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One woman’s search for a “good” colonoscopy

On WBUR Boston’s Healthcare $avvy: The Health Care Consumer Experience website, Martha Bebinger is determined to be more informed before she goes in for her second colonoscopy (the other one was 10 or so years ago).  So she’s posted a list of questions she wants answered and she’s asking for suggestions for amendments to the list. Here it is so far:

1)     About the prep – what will give me the best cleaning out with the least discomfort?  There’s no point in going through all this if the doc can’t see what s/he is doing.

2)     What’s the doctor’s detection rate?  One medical society (the American Society for Gastrointestinal Endoscopy) says a doctor should find a polyp in 25% of men and 15% of women (why the difference?), but I know that some physician groups around Boston say the average is 40-50% among docs who really look for polyps.

3)     How much time does the doctor spend, on average, on the test?  I think more is better, is that right?

4)     Does the doctor always get to the end of the colon? OK, I may not be able to ask this.  One website says I should ask the doctor to take a picture so that I know they got to the end – but this is too gross and how would I know what to look for anyway?

5)    How many colonoscopies does the doc do each year?  The avg., according to the ASGE, is 750.  Again, more is better.

6)    What’s the doc’s error or complication rate per 1,000 patients.  I do not want to see blood afterward, although if the doc finds and snips a polyp, I suppose I will.

7)    One site says I should ask about the procedures for disinfecting equipment.  Really? Isn’t flawless disinfection standard procedure?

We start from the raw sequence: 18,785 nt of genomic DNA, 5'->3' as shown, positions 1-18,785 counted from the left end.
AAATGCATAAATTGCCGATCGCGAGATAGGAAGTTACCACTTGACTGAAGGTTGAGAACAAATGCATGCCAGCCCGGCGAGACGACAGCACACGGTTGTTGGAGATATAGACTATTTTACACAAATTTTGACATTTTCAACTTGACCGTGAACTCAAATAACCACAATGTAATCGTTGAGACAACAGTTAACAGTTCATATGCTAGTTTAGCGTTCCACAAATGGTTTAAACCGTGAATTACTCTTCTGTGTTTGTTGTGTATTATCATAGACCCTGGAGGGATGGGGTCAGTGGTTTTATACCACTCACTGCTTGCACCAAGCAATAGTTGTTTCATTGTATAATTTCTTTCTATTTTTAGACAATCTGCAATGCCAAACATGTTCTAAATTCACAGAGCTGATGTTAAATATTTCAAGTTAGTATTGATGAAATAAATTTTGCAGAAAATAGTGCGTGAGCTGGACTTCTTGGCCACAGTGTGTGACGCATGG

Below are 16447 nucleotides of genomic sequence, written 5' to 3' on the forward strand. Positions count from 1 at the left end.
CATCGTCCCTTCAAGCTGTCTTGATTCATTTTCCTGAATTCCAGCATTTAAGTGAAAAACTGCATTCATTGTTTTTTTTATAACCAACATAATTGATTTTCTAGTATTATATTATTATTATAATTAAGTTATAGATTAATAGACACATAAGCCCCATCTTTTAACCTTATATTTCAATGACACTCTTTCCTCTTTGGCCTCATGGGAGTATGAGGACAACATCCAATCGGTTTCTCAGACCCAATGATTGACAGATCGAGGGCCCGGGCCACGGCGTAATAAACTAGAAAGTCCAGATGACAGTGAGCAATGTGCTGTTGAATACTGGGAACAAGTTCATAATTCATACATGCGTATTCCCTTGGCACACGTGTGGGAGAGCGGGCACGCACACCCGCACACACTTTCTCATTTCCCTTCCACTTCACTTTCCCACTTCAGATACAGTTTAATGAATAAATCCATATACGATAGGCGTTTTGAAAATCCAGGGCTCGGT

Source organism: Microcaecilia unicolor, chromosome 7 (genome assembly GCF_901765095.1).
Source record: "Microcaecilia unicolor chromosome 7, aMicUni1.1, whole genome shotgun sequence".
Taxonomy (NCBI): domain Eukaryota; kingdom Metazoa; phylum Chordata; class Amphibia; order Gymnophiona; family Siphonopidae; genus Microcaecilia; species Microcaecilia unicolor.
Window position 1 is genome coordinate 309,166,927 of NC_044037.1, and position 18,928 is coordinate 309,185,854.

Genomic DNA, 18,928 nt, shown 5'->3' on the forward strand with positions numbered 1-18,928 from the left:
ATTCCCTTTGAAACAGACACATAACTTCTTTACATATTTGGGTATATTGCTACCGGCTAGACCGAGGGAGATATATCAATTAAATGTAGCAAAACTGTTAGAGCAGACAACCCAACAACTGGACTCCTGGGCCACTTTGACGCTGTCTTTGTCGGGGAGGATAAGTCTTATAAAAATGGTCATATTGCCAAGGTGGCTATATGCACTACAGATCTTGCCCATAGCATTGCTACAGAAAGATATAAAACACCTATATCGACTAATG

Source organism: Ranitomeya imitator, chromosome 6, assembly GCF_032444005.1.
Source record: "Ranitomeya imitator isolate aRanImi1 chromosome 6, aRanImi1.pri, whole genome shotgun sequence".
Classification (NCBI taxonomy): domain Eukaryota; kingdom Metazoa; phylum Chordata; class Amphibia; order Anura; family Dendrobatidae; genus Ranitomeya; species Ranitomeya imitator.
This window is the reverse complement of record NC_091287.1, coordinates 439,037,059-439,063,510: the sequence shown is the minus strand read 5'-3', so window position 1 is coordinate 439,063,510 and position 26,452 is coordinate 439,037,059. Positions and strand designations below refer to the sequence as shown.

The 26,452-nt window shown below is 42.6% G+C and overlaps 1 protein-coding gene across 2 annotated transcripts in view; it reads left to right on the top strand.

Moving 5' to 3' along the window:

8)  And finally, I’ll ask how much each doc charges.  I’m supposed to be looking for the best test at the best price.

Of course, a more basic shared decision-making question is:  why colonoscopy instead of one of the other methods of colon cancer screening? 


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Comments (6)

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Greg Pawelski

November 30, 2012 at 3:38 pm

Also ask about the “Dose-Response Study of Fospropofol Disodium for Moderate Sedation During Colonoscopy.” That adds to the doctor charges. Is it really better to be put asleep?

Greg Pawelski

November 30, 2012 at 3:38 pm

Also ask about the “Dose-Response Study of Fospropofol Disodium for Moderate Sedation During Colonoscopy.” That adds to the doctor charges. Is it really better to be put asleep?

Justin Coleman

November 30, 2012 at 7:29 pm

Interesting article, thanks Gary. However, the first question before undergoing any screening test is ‘Do I need it?’ Bebinger does not give us enough information to answer to this, but the reason it always ranks as Question 1 is that if the answer is ‘no’, you save yourself the bother of asking the other eight questions!

David Hanson

December 3, 2012 at 9:49 am

The question is bigger than asking about using other methods — how about asking if colon cancer/polyps screening is needed/desired at all. The risk to an average person with no symptoms (not anemic and no visible blood in stool for example) is very low. The number of lives actually saved is very low — some will die of colon cancer even with the screening, some cancers/polyps will be missed, many of polyps will not become cancers that kill the person, some with colon cancer will die of something else, some of the polyps will disappear with time, some will be harmed (bowel perforation, death) by the screening….and other factors. All these should be considered.